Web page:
My Beijing Summer School Experience
It’s Summer School application time again! I’ve been looking for an interesting summer school for this year as well, so I thought it would be the perfect time to post about my Beijing summer school experience at the Beijing Normal University Philosophy Summer School of 2015. I’ve talked about it on my blog before, but I never really blogged about it properly. Only a few days after graduation, I set off to China to attend the BNU Summer School. After two weeks of daily lectures and excursions with about 30 other students from 10 different countries, I can positively say it was an experience of a lifetime.
If you are also looking for a great summer programme and are interested in Chinese culture, this will be a great option for you. The application period for grants and scholarships runs until May 10. You can visit the official website of the BNU Philosphy Summer School 2016 here.
We spent a lot of time at the BNU campus learning about modern and traditional Chinese thought. There were lecturers from 4 different countries: China, Canada, the United States, and the Netherlands. The photo above was taken of Robin Celikates’ (University of Amsterdam) lecture about digital activism, which fit perfectly with my own academic interest in the field of digital anthropology. When we didn’t go on an excursion in the afternoon, we also had on-campus discussions in the evenings.
The campus was incredibly huge and lush with greenery. Sometimes it reminded me more of an urban park than a university campus. The campus includes student and teacher housing, a dining hall, restaurant, café, supermarket, copy shop, and student launderette. It was almost like a self-sufficient mini-city within a city, very different from European campuses I’m used to.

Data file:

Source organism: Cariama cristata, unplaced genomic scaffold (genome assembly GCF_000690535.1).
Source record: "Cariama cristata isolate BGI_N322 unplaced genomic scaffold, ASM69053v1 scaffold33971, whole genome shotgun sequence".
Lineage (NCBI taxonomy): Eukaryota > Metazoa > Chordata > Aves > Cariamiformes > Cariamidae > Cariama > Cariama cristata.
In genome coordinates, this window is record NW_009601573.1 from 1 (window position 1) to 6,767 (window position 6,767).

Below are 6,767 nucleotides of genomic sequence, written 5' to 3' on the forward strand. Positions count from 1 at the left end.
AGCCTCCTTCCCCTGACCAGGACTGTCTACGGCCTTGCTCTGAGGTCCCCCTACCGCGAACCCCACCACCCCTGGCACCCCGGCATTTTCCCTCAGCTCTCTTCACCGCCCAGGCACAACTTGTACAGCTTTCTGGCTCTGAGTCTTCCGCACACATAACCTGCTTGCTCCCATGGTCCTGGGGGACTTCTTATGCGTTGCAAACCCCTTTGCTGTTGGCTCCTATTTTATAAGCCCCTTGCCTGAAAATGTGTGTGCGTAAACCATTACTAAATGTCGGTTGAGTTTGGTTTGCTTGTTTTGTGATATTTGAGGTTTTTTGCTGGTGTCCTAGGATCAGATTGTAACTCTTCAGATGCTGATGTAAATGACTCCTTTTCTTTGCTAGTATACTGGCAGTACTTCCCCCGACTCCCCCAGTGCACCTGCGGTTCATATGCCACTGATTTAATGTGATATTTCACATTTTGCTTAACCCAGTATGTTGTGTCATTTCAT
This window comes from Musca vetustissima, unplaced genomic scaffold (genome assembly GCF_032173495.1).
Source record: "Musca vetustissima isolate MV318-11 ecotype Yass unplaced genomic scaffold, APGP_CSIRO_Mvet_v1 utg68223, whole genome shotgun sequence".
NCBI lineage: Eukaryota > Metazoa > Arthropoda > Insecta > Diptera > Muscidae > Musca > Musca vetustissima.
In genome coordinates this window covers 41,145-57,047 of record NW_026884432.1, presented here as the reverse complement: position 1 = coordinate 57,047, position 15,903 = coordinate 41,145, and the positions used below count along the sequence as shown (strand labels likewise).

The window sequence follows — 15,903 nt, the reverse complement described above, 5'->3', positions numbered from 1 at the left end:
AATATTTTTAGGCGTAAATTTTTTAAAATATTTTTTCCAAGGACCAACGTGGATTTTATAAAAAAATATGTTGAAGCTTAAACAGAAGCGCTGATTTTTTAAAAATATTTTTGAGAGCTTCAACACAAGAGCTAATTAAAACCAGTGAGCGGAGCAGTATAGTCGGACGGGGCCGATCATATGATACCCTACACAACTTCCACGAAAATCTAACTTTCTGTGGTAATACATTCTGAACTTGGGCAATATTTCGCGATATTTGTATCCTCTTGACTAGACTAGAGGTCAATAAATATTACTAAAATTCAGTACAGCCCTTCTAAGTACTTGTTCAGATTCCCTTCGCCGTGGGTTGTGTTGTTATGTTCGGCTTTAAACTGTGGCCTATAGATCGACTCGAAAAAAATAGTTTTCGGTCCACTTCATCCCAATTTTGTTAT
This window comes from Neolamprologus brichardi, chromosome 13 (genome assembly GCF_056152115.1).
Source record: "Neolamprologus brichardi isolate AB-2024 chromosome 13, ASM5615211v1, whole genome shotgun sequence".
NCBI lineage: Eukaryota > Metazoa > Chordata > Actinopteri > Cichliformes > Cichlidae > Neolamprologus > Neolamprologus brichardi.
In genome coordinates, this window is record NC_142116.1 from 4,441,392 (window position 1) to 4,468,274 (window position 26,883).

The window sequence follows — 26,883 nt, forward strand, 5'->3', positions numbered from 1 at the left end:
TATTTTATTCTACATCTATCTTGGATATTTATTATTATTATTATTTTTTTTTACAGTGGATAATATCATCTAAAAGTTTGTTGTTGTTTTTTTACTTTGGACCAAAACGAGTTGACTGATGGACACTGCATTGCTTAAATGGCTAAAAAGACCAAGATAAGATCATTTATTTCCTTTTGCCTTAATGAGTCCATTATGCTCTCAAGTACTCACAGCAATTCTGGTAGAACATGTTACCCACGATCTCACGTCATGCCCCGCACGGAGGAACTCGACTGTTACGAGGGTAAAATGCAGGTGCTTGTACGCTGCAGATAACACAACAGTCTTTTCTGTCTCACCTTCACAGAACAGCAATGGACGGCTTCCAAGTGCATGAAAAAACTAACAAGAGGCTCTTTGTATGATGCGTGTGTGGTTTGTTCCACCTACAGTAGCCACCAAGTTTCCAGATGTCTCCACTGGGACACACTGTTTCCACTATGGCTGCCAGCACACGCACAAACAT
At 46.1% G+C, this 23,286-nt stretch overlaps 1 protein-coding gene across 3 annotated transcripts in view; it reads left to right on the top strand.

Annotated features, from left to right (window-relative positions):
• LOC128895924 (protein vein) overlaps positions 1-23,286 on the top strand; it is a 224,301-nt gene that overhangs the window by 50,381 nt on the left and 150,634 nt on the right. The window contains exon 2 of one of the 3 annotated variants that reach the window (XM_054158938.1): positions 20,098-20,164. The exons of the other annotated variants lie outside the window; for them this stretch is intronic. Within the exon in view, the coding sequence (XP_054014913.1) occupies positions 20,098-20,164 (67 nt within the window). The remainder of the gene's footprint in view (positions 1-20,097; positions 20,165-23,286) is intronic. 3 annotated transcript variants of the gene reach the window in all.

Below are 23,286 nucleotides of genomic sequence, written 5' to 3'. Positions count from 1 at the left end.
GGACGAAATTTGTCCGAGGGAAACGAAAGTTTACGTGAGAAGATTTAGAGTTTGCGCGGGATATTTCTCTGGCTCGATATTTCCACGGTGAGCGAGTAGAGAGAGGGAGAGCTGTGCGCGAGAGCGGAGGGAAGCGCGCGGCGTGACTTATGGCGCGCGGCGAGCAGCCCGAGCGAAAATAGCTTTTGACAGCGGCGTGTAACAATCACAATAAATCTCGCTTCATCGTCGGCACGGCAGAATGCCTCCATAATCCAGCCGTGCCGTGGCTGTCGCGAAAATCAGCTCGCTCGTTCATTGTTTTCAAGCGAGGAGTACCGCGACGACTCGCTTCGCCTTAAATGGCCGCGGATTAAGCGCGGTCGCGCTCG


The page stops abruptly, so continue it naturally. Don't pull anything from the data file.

At the end of the summer school, we also had the opportunity to talk about our own fields of expertise in relation to what we had learned during the programme. I decided to talk about visual culture and iconoclasm, using Ai Weiwei and his controversial work with Han Dynasty vases as a case study.
Apart from daily lectures, we went on many different excursions to see the highlights of Beijing. Our first excursion was a visit to the Forbidden City in the centre of Beijing. The Forbidden City was the Chinese imperial palace, where the emperor and his household used to live. It was the ceremonial and political heart of the Chinese government for almost 500 years. The forbidden city is now called the Palace Museum. The huge complex of squares, gates, buildings, and gardens is now accessible to anyone who wishes to see it.
Look! It’s me, awkwardly posing in front of an amazing artwork by Ming Wong at the Ullens Center for Contemporary Art. The 798 Art Zone or Dashanzi Art District can be found in the northeast corner of Beijing. The area currently houses a thriving artistic community in 50-year-old decommissioned military factory buildings. Nowadays, international artists like Ai Weiwei display their work in transformed exhibition areas.
Of course, a trip to China wouldn’t be complete without visiting the infamous Great Wall. We visited the Mutianyu section of the Great Wall, 70 km northeast of central Beijing. This section is one of the best-preserved parts of the wall. You could climb all the way to the building you see in the top left corner of the photo above, but I only got halfway up.
Last but not least, we also went on a nighttime hutong tour! Hutongs are traditional neighbourhoods in northern Chinese cities like Beijing. They are formed by narrow streets and alleys of residences and shops. The traditional houses are characterised by courtyards. Beijing’s rapid urban development means many hutongs have already been demolished to make way for new roads and buildings. Some of the hutongs in Beijing have now been designated as protected areas to preserve them as heritage sites.
We closed the programme after 11 days of classes with a graduation pizza party and a closing ceremony the next morning. We all signed the scroll and received our certificates. You can see my sister (left) and I signing the scroll as well. I promise I also wrote down the characters of my Chinese name afterwards, but I’m very insecure about my non-existent calligraphy skills, so you won’t get to see it (hehe).
Attending the BNU Summer School may have been the best travel experience of my life! It was an exciting combination of academic development and cultural experience. I honestly believe that when I travel and am exposed to other people’s perspectives, I truly learn the most. I understand summer schools aren’t for everyone, but if you are interested, I really advise you to give it a try. It doesn’t have to be in Beijing necessarily, there are plenty of options out there.